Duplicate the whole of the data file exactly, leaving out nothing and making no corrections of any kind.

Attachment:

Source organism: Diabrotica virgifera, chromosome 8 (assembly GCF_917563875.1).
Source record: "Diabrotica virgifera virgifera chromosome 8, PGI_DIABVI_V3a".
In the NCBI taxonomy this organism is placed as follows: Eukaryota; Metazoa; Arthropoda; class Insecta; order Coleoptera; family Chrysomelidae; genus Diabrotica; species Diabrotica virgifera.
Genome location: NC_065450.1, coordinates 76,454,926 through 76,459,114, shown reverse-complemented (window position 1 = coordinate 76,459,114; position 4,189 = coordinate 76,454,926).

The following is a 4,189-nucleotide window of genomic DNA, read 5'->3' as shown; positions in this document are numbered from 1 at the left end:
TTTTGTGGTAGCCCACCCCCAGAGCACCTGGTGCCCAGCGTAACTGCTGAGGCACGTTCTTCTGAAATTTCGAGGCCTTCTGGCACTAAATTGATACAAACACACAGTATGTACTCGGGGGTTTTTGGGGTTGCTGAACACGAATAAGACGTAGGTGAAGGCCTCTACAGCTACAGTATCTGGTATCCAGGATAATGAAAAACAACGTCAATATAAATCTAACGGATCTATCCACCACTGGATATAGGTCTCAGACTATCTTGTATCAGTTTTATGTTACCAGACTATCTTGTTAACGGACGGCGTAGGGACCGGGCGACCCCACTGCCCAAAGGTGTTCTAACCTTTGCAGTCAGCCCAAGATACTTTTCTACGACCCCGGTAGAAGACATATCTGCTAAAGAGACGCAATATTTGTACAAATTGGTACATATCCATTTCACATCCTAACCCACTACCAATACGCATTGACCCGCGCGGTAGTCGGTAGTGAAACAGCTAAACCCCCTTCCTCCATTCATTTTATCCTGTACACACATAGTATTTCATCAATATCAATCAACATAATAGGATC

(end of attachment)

Source organism: Diabrotica virgifera, chromosome 8 (assembly GCF_917563875.1).
Source record: "Diabrotica virgifera virgifera chromosome 8, PGI_DIABVI_V3a".
In the NCBI taxonomy this organism is placed as follows: Eukaryota; Metazoa; Arthropoda; class Insecta; order Coleoptera; family Chrysomelidae; genus Diabrotica; species Diabrotica virgifera.
Genome location: NC_065450.1, coordinates 76,454,926 through 76,459,114, shown reverse-complemented (window position 1 = coordinate 76,459,114; position 4,189 = coordinate 76,454,926).

The following is a 4,189-nucleotide window of genomic DNA, read 5'->3' as shown; positions in this document are numbered from 1 at the left end:
TTTTGTGGTAGCCCACCCCCAGAGCACCTGGTGCCCAGCGTAACTGCTGAGGCACGTTCTTCTGAAATTTCGAGGCCTTCTGGCACTAAATTGATACAAACACACAGTATGTACTCGGGGGTTTTTGGGGTTGCTGAACACGAATAAGACGTAGGTGAAGGCCTCTACAGCTACAGTATCTGGTATCCAGGATAATGAAAAACAACGTCAATATAAATCTAACGGATCTATCCACCACTGGATATAGGTCTCAGACTATCTTGTATCAGTTTTATGTTACCAGACTATCTTGTTAACGGACGGCGTAGGGACCGGGCGACCCCACTGCCCAAAGGTGTTCTAACCTTTGCAGTCAGCCCAAGATACTTTTCTACGACCCCGGTAGAAGACATATCTGCTAAAGAGACGCAATATTTGTACAAATTGGTACATATCCATTTCACATCCTAACCCACTACCAATACGCATTGACCCGCGCGGTAGTCGGTAGTGAAACAGCTAAACCCCCTTCCTCCATTCATTTTATCCTGTACACACATAGTATTTCATCAATATCAATCAACATAATAGGATC